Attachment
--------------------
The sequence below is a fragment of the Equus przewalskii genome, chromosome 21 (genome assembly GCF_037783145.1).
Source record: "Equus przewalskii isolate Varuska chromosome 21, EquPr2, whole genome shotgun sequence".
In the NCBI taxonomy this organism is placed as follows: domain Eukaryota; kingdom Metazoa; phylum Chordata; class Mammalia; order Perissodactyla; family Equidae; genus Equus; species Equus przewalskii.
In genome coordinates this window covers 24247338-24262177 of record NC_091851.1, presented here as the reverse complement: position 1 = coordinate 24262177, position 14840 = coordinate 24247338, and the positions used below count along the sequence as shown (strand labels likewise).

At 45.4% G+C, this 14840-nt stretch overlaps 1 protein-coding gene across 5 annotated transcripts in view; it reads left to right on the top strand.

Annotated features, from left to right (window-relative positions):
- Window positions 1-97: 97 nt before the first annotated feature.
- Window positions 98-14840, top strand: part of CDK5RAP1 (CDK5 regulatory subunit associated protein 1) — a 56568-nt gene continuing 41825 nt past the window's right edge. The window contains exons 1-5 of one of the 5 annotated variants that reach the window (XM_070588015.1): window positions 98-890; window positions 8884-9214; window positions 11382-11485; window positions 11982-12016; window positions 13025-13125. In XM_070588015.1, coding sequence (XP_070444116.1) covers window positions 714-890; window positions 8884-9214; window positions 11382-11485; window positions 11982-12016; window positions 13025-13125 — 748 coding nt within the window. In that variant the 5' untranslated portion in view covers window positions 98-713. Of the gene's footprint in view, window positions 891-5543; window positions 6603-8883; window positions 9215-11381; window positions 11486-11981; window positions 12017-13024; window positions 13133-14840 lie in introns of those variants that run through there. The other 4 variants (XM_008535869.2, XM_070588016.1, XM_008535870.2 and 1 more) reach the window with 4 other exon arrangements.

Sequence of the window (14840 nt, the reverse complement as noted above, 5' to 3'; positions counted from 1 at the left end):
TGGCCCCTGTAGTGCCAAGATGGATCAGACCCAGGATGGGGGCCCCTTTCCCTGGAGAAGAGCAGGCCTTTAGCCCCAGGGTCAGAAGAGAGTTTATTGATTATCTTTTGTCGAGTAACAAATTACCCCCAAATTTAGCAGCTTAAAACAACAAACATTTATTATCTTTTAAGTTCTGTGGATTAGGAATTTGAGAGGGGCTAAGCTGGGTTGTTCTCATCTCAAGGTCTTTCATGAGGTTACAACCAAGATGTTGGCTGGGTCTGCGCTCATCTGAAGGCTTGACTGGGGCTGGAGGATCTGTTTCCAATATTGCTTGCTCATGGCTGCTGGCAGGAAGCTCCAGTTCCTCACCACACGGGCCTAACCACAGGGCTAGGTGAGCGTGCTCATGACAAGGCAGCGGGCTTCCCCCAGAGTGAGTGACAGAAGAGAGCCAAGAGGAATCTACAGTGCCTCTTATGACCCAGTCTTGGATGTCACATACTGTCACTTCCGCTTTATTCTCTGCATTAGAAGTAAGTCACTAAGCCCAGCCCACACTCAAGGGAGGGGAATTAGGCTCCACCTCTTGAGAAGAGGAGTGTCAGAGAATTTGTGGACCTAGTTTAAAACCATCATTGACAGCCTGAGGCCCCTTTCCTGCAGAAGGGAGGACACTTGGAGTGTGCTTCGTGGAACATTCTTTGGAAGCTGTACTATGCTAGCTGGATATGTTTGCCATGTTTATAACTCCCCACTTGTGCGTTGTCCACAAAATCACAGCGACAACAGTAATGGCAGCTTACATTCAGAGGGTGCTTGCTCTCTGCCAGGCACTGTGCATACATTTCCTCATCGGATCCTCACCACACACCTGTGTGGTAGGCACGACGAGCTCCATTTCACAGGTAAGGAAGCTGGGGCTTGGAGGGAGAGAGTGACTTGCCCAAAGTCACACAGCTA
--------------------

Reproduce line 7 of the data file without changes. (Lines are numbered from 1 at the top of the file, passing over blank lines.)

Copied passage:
- Window positions 1-97: 97 nt before the first annotated feature.